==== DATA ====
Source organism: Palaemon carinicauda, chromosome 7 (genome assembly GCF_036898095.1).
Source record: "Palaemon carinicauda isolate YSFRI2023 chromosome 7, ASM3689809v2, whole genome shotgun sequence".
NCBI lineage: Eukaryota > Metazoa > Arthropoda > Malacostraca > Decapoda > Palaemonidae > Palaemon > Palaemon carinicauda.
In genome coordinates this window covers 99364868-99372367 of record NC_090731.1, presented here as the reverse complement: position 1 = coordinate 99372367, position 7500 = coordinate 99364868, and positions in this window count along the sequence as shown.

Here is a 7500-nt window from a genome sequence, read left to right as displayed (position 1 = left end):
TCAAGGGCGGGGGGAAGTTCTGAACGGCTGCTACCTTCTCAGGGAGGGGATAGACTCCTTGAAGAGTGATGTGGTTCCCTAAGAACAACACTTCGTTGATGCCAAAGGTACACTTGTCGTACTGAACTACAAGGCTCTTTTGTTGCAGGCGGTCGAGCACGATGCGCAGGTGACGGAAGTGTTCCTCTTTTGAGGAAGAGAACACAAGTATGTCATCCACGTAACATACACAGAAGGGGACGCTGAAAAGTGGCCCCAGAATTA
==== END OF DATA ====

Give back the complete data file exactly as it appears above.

Source organism: Palaemon carinicauda, chromosome 7 (genome assembly GCF_036898095.1).
Source record: "Palaemon carinicauda isolate YSFRI2023 chromosome 7, ASM3689809v2, whole genome shotgun sequence".
NCBI lineage: Eukaryota > Metazoa > Arthropoda > Malacostraca > Decapoda > Palaemonidae > Palaemon > Palaemon carinicauda.
In genome coordinates this window covers 99364868-99372367 of record NC_090731.1, presented here as the reverse complement: position 1 = coordinate 99372367, position 7500 = coordinate 99364868, and positions in this window count along the sequence as shown.

Here is a 7500-nt window from a genome sequence, read left to right as displayed (position 1 = left end):
TCAAGGGCGGGGGGAAGTTCTGAACGGCTGCTACCTTCTCAGGGAGGGGATAGACTCCTTGAAGAGTGATGTGGTTCCCTAAGAACAACACTTCGTTGATGCCAAAGGTACACTTGTCGTACTGAACTACAAGGCTCTTTTGTTGCAGGCGGTCGAGCACGATGCGCAGGTGACGGAAGTGTTCCTCTTTTGAGGAAGAGAACACAAGTATGTCATCCACGTAACATACACAGAAGGGGACGCTGAAAAGTGGCCCCAGAATTA